Horseracing in Scotland Getting Ready to Return
Following the Scottish Government’s publication of the route map for moving out of lockdown, Scottish Racing is making plans for a resumption of racing to be carried out behind closed doors.
Discussions are taking place between Scottish Racing and the Scottish Government to support these provisional fixtures, during Phase 2 of public health restrictions. Subject to a range of factors – particularly public health and the approval of the Scottish Government – our aim is to commence on Monday 22 June 2020.
The sport’s regulator, the British Horseracing Authority (BHA), has released protocols for racing behind closed doors, which includes specific guidance for the racing industry to help safeguard the health of employees and participants in a controlled and managed return to racing.
With only 3.7% of all British horses in training being resident in Scotland, the five Scottish racecourses rely heavily on being able to welcome horses to race from all areas of Britain, and the protocols include detailed information for the safe movement of all horses, jockeys, racing staff and their relevant equipment.
The documents are applicable for everyone attending race meetings, and their employers, who will all need to be aware of and comply with the new and revised procedures and protocols in place. A six point plan details who is permitted to attend the racecourse during these early stages of resumption; an overview of the compulsory pre-raceday health screening requirement; information about the use of Personal Protective Equipment (PPE) and face coverings; and changes to racecourse protocols and procedures to ensure compliance with social distancing requirements.
By resuming racing, albeit behind closed doors, Scottish Racing recognises the wide range of benefits this can bring during these early stages of restrictions being lifted. It will enable a number of the industry’s staff to be able to return to work, protect their livelihoods, and allow thousands of equine athletes to race as they have been bred and trained to do. In turn, this will reduce the burden on the taxpayer by allowing staff across racing in Scotland and the north of England to be un-furloughed and generate significant revenues to pay for public services.
A significant number of races in Scotland showcase a world-leading racing and breeding industry and keep international investment flowing into Scotland, creating jobs and prosperity, and by bringing live sport back to people’s TV screens can lift people’s spirits and make lockdown restrictions easier to bear.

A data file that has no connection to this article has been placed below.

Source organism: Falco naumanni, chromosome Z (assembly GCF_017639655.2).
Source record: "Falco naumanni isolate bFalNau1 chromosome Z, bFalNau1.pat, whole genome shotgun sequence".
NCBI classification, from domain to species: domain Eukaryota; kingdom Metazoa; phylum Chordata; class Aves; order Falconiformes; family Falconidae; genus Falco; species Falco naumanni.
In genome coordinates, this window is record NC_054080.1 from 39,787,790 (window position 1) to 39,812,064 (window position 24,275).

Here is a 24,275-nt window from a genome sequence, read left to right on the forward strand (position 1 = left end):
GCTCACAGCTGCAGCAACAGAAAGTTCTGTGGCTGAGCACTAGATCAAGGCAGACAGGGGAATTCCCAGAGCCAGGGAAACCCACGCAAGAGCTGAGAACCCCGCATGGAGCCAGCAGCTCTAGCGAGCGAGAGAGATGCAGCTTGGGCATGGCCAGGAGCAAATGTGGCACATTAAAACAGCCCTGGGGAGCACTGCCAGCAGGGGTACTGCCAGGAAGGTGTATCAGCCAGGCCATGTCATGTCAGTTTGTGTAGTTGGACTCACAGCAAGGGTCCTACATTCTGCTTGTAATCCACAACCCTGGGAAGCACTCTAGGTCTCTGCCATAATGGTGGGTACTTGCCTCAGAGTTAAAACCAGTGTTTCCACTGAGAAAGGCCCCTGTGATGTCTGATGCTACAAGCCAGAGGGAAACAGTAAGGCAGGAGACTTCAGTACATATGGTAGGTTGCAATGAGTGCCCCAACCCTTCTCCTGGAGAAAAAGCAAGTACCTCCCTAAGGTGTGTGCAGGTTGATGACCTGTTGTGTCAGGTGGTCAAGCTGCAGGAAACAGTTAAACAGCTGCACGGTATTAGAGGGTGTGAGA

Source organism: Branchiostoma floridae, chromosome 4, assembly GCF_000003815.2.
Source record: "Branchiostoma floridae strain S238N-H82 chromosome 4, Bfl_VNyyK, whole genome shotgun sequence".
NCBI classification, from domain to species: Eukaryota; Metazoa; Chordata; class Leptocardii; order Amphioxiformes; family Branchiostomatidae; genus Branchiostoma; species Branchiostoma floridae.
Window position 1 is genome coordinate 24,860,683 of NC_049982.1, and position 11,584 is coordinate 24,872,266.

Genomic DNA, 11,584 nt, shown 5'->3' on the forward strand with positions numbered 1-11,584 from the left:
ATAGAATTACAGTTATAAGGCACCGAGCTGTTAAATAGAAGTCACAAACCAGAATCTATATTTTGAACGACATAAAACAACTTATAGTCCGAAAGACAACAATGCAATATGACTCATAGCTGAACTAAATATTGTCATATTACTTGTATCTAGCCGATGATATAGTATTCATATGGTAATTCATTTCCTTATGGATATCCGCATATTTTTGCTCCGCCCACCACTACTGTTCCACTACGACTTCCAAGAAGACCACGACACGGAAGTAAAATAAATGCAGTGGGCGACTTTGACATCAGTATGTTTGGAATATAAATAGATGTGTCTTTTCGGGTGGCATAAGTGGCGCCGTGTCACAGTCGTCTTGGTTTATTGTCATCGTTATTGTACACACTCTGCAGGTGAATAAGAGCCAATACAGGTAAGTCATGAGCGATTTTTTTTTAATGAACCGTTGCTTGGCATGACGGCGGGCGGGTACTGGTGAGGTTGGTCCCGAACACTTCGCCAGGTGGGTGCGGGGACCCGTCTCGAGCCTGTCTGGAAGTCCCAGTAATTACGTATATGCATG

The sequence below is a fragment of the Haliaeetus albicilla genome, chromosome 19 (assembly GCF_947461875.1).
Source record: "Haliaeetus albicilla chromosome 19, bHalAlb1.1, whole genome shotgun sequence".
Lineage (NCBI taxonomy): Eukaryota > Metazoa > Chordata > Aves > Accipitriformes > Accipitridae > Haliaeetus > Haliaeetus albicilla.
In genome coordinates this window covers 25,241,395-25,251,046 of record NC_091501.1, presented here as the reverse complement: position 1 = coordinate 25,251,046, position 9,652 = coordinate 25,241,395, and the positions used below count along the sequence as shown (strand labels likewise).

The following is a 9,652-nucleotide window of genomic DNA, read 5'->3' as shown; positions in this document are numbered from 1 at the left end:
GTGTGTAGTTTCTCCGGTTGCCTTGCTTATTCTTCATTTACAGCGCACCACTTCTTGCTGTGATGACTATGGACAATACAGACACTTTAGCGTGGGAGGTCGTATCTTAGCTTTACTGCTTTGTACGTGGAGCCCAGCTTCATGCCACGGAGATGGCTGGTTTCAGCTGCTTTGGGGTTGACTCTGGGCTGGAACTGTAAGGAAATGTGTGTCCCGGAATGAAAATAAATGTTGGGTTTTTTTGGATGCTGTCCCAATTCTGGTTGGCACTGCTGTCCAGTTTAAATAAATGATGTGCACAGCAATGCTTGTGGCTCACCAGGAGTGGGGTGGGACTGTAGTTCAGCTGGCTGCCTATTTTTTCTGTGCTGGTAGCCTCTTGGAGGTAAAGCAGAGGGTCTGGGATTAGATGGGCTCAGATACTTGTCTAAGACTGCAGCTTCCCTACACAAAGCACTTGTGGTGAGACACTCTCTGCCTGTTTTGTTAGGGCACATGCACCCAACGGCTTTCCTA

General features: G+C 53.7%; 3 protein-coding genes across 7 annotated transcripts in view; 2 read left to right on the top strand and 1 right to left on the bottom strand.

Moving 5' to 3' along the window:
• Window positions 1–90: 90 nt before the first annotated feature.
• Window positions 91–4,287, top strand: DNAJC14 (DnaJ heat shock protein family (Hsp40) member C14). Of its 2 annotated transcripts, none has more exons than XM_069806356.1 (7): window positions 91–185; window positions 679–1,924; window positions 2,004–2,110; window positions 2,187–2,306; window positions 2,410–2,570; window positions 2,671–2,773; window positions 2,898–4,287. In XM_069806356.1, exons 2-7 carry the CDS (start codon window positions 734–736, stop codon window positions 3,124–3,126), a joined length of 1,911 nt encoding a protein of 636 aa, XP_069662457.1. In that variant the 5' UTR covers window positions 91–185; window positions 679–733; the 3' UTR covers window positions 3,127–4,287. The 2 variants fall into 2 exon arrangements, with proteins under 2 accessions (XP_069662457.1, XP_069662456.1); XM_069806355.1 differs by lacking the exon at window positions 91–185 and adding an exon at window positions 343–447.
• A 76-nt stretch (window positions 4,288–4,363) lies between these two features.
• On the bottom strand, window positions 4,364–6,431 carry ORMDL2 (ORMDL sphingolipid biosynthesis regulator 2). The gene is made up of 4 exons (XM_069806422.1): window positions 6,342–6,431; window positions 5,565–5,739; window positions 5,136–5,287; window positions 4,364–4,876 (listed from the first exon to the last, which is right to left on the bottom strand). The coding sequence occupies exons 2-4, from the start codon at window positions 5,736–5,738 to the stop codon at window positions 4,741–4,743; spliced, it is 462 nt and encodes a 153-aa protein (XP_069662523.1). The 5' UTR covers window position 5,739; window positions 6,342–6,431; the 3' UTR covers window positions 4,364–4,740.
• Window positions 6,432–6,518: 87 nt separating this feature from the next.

Scottish Racing’s Manager, Delly Innes, said: “The public can have confidence in our ability to race behind closed doors as safely as possible when the government allows more industries back to work. As a highly regulated industry we have considerable experience of keeping any potential health and safety risks to an absolute minimum. We are working with Public Health officials to protect those coming back to work, the local communities in which race meetings take place and the wider public, against the risk of transmission of Covid-19. We are fully prepared to stage race meetings in a strictly controlled environment which fully comply with all the requirements of governmental and racing industry bodies, once they decide the time is right to resume racing.”
With the health of our participants and the general public a priority, Scottish Racing and industry leaders will strictly follow Government guidelines when the easing of restrictions during Phases 3 and 4 of the Scottish Government’s route map are announced.
The provisional fixtures for racing behind closed doors in Scotland, subject to approval from the Scottish Government, are shown below:
Scottish racing generates economic activity of £306 million annually in Scotland and supports 3,400 FTE job roles across the country.
Racing is a non-contact sport taking place outdoors and has already returned or continued safely behind closed doors in Germany, Australia and the United States.
The BHA’s protocols for racing behind closed doors can be found here: http://media.britishhorseracing.com/bha/covid19/BCD_Protocols.pdf
Scottish Racing promotes and supports the sport of horseracing throughout Scotland and its five racecourses: Ayr, Hamilton Park, Kelso, Musselburgh, Perth.
For further information, please contact Delly Innes on firstname.lastname@example.org, or telephone 01835 840315 / 07970 229507.